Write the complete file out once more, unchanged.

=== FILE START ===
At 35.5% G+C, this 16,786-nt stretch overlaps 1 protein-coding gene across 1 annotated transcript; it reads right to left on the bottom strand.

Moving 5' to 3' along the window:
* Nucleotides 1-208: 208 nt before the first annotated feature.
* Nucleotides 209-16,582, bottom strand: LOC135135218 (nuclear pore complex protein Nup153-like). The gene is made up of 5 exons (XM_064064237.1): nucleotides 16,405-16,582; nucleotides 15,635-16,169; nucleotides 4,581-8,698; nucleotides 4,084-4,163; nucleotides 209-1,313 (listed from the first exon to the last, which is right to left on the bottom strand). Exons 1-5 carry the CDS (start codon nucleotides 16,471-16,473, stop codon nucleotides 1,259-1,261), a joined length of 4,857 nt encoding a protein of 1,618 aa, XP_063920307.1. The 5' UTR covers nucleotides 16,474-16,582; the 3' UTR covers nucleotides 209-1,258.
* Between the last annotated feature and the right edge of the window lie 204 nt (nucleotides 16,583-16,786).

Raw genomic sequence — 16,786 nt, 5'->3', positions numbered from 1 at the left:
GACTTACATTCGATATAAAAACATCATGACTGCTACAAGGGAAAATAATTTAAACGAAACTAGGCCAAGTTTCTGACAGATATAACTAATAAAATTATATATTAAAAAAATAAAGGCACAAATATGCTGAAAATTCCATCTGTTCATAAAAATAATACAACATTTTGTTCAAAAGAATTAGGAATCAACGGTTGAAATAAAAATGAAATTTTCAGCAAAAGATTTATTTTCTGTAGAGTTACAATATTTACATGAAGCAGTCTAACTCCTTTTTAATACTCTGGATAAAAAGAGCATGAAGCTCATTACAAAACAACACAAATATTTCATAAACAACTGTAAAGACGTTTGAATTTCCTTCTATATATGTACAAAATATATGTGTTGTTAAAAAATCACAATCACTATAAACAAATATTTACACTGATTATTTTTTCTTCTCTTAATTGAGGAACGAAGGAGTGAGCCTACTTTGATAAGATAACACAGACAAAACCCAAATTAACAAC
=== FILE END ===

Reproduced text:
At 35.5% G+C, this 16,786-nt stretch overlaps 1 protein-coding gene across 1 annotated transcript; it reads right to left on the bottom strand.

Moving 5' to 3' along the window:
* Nucleotides 1-208: 208 nt before the first annotated feature.
* Nucleotides 209-16,582, bottom strand: LOC135135218 (nuclear pore complex protein Nup153-like). The gene is made up of 5 exons (XM_064064237.1): nucleotides 16,405-16,582; nucleotides 15,635-16,169; nucleotides 4,581-8,698; nucleotides 4,084-4,163; nucleotides 209-1,313 (listed from the first exon to the last, which is right to left on the bottom strand). Exons 1-5 carry the CDS (start codon nucleotides 16,471-16,473, stop codon nucleotides 1,259-1,261), a joined length of 4,857 nt encoding a protein of 1,618 aa, XP_063920307.1. The 5' UTR covers nucleotides 16,474-16,582; the 3' UTR covers nucleotides 209-1,258.
* Between the last annotated feature and the right edge of the window lie 204 nt (nucleotides 16,583-16,786).

Raw genomic sequence — 16,786 nt, 5'->3', positions numbered from 1 at the left:
GACTTACATTCGATATAAAAACATCATGACTGCTACAAGGGAAAATAATTTAAACGAAACTAGGCCAAGTTTCTGACAGATATAACTAATAAAATTATATATTAAAAAAATAAAGGCACAAATATGCTGAAAATTCCATCTGTTCATAAAAATAATACAACATTTTGTTCAAAAGAATTAGGAATCAACGGTTGAAATAAAAATGAAATTTTCAGCAAAAGATTTATTTTCTGTAGAGTTACAATATTTACATGAAGCAGTCTAACTCCTTTTTAATACTCTGGATAAAAAGAGCATGAAGCTCATTACAAAACAACACAAATATTTCATAAACAACTGTAAAGACGTTTGAATTTCCTTCTATATATGTACAAAATATATGTGTTGTTAAAAAATCACAATCACTATAAACAAATATTTACACTGATTATTTTTTCTTCTCTTAATTGAGGAACGAAGGAGTGAGCCTACTTTGATAAGATAACACAGACAAAACCCAAATTAACAAC